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If nothing is trusted, that should enable customers to start from a fairly aggressive security posture and give vulnerable remote workers increased protection.
Security distribution specialist e92plus has signed Ericom to ensure that it can add more zero-trust protection to the services resellers pitch customers. The vendor’s product focuses on making web browsing safer, with web activity isolated on secured containers preventing any malicious code from being downloaded directly onto a user’s device.
Under the terms of the agreement, the distributor will provide supporting services for partners, including free digital and social marketing platforms, extensive technical services for pre-sales consultancy, health checks and deployments. Project financing will also be available to give upfront margin.
“Zero trust is an approach many organisations are looking to embrace, especially with more remote users than ever accessing corporate applications, networks and the web,” said Mukesh Gupta, chief executive and founder of e92plus.
“In the current climate, our focus is on helping our partners support their customers with innovative technologies that do not just provide the most advanced cyber security protection, but also fundamentally help their businesses at the most challenging time,” he added.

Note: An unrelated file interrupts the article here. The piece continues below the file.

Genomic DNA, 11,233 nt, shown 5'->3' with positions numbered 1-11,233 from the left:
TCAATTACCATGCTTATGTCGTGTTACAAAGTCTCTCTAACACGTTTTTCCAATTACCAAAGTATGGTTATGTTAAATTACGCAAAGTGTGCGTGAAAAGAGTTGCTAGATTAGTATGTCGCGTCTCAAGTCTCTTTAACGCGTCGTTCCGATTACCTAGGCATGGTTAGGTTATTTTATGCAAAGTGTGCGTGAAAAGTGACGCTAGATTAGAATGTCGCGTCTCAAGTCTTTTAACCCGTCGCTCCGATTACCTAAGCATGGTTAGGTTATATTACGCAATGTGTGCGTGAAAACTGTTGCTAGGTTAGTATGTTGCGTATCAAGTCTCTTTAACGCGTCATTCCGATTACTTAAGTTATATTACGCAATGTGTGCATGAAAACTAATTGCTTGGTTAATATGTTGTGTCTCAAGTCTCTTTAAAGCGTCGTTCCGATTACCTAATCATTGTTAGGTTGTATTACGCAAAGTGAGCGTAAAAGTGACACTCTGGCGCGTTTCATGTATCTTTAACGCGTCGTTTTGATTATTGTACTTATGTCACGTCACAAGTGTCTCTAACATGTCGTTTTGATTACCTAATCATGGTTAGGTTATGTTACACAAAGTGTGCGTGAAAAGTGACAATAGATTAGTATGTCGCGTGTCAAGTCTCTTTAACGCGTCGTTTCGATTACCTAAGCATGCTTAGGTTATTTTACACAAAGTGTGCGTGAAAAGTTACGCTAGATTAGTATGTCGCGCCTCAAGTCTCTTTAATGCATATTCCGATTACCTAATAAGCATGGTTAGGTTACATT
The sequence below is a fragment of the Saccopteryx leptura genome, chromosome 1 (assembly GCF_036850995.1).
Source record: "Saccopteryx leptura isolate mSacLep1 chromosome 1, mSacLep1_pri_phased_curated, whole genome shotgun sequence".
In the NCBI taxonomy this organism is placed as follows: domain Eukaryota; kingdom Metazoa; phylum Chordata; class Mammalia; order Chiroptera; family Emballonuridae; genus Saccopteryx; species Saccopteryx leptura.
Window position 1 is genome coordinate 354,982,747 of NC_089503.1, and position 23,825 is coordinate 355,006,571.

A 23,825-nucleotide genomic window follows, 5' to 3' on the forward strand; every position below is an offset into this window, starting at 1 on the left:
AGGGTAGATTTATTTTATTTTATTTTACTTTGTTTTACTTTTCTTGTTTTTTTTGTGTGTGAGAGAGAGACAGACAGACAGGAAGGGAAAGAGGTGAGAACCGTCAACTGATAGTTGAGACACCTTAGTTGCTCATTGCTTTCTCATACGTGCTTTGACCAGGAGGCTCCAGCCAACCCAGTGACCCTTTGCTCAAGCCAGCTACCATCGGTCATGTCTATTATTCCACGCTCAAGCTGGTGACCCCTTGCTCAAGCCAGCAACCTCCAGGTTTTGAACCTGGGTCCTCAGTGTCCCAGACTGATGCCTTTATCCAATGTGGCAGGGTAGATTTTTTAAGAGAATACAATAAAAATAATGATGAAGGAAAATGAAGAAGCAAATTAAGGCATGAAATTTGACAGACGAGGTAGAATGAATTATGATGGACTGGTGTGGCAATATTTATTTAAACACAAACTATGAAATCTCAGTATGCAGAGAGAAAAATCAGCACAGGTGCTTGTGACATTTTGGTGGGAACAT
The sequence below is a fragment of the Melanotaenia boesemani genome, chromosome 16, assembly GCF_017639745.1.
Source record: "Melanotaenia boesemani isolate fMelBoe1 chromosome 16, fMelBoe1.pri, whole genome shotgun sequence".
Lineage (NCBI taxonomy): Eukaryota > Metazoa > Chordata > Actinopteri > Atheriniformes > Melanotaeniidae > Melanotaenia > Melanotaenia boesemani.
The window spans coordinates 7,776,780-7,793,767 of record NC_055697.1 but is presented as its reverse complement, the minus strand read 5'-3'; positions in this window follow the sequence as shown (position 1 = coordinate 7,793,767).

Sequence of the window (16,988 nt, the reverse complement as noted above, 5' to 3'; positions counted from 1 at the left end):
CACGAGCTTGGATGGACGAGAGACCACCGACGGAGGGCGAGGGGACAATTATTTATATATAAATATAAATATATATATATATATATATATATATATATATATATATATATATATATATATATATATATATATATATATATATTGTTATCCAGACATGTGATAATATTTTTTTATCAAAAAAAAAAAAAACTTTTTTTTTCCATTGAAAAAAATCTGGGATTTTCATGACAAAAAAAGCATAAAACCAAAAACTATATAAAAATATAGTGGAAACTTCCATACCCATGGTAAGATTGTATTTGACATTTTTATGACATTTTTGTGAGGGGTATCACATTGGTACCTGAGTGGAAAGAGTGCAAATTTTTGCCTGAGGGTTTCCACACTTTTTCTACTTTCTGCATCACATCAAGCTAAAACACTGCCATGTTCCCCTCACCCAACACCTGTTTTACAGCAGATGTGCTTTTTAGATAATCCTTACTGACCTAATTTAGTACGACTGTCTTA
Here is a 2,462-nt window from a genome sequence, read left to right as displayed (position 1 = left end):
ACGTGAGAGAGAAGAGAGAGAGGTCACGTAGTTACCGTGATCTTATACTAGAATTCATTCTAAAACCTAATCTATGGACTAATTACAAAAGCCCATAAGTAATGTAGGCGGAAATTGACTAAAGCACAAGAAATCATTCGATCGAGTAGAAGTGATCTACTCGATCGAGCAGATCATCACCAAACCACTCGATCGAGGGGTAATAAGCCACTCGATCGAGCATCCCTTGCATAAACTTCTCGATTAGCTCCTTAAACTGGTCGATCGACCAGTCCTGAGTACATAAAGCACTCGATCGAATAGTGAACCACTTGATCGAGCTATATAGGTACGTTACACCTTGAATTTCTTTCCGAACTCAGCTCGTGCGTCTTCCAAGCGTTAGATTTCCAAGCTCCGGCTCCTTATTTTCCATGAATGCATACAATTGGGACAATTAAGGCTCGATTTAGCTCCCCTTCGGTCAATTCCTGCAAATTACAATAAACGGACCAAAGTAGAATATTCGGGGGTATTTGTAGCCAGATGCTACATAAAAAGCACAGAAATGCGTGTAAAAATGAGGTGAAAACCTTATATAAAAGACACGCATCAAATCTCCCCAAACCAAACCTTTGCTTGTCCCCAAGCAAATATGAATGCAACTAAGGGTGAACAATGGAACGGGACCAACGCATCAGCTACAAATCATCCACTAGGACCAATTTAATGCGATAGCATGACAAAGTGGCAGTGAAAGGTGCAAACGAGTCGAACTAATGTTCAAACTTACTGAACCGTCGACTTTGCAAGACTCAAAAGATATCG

Mukesh Gupta, e92plus
In response, David Canellos, Ericom president and CEO, said it had wanted to work with a distributor that had a track record of supporting partners and growing business.
“This alliance ensures that our partners and mutual customers experience the full value of our cyber security solutions,” he said.
The wave of attacks that customers are dealing with continues to evolve on an almost daily basis. The latest phishing scams are targeting self-employed home workers, with an HM Revenue & Customs (HMRC) scam pretending to be asking for information connected to the Self-Employment Income Support Scheme.
Potential victims are sent a text pretending to be from HMRC telling them they need to share personal and financial information on a website that is a replica of a gov.uk site to get a tax rebate.
“Phishing attacks remain a big problem. Many are designed to be effective in these environments by targeting large numbers of people with Covid-19-related claims. These attacks use tailored techniques, dynamic websites, and regularly update the methods used. The result is a series of attacks that have an alarmingly high success rate, yet a relatively low detection rate,” said Kevin Curran, IEEE member and professor of cyber security at Ulster University.
That warning came in the wake of research from IT disposal company DSA Connect, which found that 26% of people claimed to have seen an increase in online scams and phishing attacks since they started working from home.
“We are seeing the perfect storm for a dramatic increase in data breaches. Since the coronavirus crisis started, there has been a huge increase in phishing websites, workforces have become depleted, employees working from home are more susceptible to cyber attacks, and our research suggests they now have greater access to even more confidential data,” said Harry Benham, chairman of DSA Connect.